On the Council website you can click on an interactive map, zoom to the location of your sighting and an email link will appear on the left. Enter your email address and click send.
Your records will help the Council to manage wildlife in Southwark and gain a better understanding of what lives where.
Sightings will be collected and shared with the London Biological Records Centre, Greenspace Information for Greater London (GiGL).
Burgess goes wild: The fishing lake
Burgess Park fishing lake was redesigned in 2012/13 and opened to the public along with the rest of the park after five years.
Nature and caring people have made the lake as you see it today with reed beds … Read more
Wild Burgess in May 2018
Any day now, the Lime trees (Common Lime or Linden, Tilia Europea) will come into bloom. They perfume the air with one of the most delightful scents of summer. Walk along the main avenue by the tennis courts … Read more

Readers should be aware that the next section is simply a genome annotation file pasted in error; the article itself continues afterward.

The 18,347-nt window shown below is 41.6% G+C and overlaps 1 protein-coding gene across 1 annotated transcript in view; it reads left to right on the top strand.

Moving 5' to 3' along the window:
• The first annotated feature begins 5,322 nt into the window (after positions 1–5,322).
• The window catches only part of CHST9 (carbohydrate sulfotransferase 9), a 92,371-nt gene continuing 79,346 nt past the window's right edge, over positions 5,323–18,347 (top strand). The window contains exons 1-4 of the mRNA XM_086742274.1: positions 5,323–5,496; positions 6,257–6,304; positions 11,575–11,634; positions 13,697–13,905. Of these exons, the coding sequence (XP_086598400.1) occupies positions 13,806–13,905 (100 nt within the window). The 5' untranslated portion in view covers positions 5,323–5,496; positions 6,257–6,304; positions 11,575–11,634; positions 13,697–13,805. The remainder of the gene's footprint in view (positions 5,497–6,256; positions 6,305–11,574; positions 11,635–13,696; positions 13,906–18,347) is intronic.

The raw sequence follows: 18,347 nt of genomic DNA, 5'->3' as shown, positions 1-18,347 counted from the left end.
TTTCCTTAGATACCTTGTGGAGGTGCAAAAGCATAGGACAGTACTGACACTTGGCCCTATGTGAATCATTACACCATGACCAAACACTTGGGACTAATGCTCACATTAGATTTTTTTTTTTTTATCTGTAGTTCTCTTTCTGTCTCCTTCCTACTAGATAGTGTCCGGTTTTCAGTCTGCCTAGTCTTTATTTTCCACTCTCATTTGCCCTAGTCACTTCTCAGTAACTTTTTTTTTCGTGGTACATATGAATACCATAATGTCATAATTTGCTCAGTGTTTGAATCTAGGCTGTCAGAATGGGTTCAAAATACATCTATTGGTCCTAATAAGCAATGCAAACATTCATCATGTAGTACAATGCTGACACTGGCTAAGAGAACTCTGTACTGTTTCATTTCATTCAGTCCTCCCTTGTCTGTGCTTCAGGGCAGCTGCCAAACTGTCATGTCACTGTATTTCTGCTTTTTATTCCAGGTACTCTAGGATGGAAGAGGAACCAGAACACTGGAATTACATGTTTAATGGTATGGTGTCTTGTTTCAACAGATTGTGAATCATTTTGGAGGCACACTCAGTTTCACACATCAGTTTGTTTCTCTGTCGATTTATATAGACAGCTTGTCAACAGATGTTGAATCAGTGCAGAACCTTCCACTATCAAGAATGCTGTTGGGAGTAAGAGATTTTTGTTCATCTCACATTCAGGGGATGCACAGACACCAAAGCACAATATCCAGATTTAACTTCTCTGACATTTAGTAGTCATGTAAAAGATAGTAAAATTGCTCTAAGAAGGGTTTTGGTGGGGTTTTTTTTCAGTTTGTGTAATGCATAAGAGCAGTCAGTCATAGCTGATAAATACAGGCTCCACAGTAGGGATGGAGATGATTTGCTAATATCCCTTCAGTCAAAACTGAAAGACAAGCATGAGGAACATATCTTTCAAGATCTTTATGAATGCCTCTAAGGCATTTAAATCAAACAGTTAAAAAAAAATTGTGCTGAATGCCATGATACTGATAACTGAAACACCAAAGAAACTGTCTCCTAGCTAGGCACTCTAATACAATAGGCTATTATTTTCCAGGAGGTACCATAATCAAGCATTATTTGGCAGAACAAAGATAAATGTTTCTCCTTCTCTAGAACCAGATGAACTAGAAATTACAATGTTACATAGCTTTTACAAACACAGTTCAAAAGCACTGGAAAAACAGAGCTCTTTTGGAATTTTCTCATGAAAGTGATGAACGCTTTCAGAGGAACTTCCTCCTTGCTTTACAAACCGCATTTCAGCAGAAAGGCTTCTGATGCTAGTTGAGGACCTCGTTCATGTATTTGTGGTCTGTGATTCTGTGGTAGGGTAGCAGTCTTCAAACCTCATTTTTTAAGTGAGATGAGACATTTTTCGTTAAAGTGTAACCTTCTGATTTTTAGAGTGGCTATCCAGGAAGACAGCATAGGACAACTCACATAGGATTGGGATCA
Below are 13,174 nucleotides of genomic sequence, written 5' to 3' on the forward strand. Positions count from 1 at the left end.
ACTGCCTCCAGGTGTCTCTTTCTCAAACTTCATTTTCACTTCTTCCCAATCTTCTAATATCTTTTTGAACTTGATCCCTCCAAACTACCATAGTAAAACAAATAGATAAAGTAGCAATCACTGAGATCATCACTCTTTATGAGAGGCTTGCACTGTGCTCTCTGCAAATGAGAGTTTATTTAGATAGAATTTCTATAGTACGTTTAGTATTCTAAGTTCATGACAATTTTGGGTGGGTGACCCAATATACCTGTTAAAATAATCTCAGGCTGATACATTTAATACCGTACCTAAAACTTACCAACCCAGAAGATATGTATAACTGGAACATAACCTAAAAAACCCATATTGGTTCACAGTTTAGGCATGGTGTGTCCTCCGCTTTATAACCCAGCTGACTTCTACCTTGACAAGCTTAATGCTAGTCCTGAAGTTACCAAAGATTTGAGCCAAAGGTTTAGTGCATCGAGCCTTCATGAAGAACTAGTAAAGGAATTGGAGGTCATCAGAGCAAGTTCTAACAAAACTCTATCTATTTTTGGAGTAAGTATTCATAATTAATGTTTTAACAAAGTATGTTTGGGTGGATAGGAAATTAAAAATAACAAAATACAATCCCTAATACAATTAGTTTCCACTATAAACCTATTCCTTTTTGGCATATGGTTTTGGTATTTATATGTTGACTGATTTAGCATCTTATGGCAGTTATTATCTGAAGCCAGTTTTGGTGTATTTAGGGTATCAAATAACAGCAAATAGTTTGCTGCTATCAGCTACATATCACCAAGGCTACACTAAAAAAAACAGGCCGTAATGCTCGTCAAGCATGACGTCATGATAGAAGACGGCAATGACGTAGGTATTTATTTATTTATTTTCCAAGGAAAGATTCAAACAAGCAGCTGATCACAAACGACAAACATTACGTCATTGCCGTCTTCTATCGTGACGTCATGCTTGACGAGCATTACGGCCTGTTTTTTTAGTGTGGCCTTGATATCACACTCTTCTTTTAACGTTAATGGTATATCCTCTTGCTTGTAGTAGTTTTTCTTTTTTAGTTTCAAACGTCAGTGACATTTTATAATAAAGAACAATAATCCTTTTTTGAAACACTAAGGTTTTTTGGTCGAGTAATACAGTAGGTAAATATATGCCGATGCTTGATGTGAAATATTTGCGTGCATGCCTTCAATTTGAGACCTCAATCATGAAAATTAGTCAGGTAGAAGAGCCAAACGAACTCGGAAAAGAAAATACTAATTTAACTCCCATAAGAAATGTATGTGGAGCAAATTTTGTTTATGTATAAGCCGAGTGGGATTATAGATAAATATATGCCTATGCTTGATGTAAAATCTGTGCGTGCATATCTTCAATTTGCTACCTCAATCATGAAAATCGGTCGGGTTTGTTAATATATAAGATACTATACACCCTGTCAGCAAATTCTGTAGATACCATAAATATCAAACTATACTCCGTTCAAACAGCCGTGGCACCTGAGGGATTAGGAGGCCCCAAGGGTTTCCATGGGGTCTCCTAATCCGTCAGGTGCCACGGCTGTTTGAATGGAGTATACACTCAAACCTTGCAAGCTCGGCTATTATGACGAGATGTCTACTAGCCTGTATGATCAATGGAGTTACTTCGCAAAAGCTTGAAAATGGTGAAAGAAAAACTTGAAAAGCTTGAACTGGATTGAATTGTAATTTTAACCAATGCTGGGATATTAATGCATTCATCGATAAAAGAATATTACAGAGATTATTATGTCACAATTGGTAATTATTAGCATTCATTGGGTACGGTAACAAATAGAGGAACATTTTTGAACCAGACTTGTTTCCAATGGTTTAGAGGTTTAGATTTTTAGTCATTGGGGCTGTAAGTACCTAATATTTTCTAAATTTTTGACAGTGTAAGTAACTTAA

Burgess goes wild about waterfowl
Despite the terrible weather the Friends of Burgess Park were finding out how much people knew about the birds on the lake; their names; what they eat and the problems of feeding bread to the ducks. … Read more
Burgess goes wild
In a corner of the English Garden you’ll find Daphne odora. As the name suggests, it has a gorgeous perfume. Spot the frogs in the pond. … Read more
London Wildlife Trust have been commissioned to undertake further work to the New Church Road nature area including clearing undergrowth and creating sightlines into the area.
Main works to consist of:
Selective scrub reduction and/or coppicing to reduce areas of dense shade
Selectively felling/thinning of some trees
Deadwood piles to be created in appropriate areas (unlikely in this tranche of works)
The report was commissioned by Burgess Park director John Wade for Southwark Council.
LWT briefed all the Burgess Park Quadron staff on caring for the nature areas and will also provide a watching brief and initially supervise Quadron staff when they work on the nature areas e.g. Glengall scrub, copses and the Albany Road woodland.